The Supreme Court issued a unanimous opinion in the highly anticipated dispute between Pom Wonderful and Coca-Cola.

The Petitioner, Pom Wonderful, LLC (“POM”), is a grower of pomegranates, distributor of pomegranate juices, and markets pomegranate products, including a pomegranate-blueberry juice blend. Pom competes in the pomegranate juice market with The Coca-Cola Company (“Coca-Cola”) Minute Maid® products. Id. Coca-Cola created a juice blend containing 0.3% pomegranate juice, 0.2% blueberry juice, 0.1% raspberry juice and the remaining 99.4% a combination of apple and grape juices. Id. at 6. The labeling displays prominently “pomegranate blueberry” in large capital lettering accompanied in much smaller type by “flavored blend of 5 juices” and in much smaller type “from concentrate with added ingredients” and “and other natural flavors.” Id. The wording is supported by imagery featuring a halved pomegranate accompanied by blueberries, apples, grapes and raspberries. Id.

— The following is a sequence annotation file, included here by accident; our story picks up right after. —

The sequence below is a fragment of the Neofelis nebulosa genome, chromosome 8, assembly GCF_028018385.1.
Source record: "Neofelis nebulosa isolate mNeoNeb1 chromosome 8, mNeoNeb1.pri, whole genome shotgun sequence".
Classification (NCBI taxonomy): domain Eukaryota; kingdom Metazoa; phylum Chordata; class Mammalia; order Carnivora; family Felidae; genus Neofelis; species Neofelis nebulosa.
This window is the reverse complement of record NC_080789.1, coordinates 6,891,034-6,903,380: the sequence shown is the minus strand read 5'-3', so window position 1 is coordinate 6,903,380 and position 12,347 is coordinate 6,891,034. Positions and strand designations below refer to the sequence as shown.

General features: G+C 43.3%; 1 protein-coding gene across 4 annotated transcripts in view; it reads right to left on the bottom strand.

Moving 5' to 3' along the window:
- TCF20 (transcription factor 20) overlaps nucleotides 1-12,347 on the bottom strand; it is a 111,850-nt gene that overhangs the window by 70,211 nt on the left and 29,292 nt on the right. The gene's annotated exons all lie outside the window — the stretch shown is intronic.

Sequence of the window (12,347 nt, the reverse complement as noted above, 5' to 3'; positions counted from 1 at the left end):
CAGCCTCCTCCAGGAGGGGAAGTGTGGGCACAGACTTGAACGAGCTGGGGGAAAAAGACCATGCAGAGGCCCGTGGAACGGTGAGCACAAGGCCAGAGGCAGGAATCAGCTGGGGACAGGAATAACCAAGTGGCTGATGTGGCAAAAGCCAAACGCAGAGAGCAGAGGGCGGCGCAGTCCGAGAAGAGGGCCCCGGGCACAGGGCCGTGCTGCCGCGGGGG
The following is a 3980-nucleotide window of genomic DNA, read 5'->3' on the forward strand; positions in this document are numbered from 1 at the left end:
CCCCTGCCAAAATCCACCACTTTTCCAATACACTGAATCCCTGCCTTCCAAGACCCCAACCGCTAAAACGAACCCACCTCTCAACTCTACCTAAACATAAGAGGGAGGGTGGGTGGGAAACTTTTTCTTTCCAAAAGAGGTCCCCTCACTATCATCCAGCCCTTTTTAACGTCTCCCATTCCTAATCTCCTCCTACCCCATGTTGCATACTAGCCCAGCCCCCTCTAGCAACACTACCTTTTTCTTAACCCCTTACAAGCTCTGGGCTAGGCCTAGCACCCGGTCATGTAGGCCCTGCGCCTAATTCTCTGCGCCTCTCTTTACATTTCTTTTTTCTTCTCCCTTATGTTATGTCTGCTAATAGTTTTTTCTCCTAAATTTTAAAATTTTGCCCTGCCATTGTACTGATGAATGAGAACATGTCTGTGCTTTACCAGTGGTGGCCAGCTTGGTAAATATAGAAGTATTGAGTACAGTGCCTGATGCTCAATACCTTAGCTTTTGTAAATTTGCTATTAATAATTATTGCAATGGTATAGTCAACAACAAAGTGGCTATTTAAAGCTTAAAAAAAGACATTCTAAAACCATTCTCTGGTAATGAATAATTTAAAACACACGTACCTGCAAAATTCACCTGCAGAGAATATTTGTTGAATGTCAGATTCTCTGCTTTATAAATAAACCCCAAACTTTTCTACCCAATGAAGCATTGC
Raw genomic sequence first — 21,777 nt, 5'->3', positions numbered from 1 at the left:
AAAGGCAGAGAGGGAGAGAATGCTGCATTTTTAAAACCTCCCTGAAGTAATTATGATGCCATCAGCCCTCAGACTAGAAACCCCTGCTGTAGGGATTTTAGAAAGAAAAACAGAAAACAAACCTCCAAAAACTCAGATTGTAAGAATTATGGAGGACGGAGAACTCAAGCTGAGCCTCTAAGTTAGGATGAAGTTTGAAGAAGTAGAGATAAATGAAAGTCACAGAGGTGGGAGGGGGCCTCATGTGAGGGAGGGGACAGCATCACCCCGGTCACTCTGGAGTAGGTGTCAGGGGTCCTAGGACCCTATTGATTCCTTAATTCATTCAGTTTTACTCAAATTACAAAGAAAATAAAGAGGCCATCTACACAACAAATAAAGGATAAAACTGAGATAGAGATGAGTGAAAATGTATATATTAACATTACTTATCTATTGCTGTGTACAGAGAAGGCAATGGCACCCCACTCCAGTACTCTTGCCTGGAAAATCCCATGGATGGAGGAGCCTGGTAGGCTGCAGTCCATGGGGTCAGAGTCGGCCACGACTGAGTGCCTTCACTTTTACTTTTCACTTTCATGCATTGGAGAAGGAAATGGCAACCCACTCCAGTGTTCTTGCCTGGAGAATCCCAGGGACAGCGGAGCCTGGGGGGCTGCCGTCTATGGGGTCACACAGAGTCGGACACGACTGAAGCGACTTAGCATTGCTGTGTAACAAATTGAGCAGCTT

Pom sued Coca-Cola under the Lanham Act for unfair competition arising from false and misleading product descriptions. Pom alleged loss of sales due to the name, label, marketing and advertising of Coca-Cola’s pomegranate-blueberry juice blends because they mislead consumers into believing the product predominantly contains those juices when in fact they were largely composed of less expensive juices, such as apple or grape. The District Court granted partial summary judgment for Coca-Cola, on the basis that the Federal Food, Drug and Cosmetic Act (FDCA) precluded the Lanham Act challenge and the Ninth Circuit affirmed in relevant part.…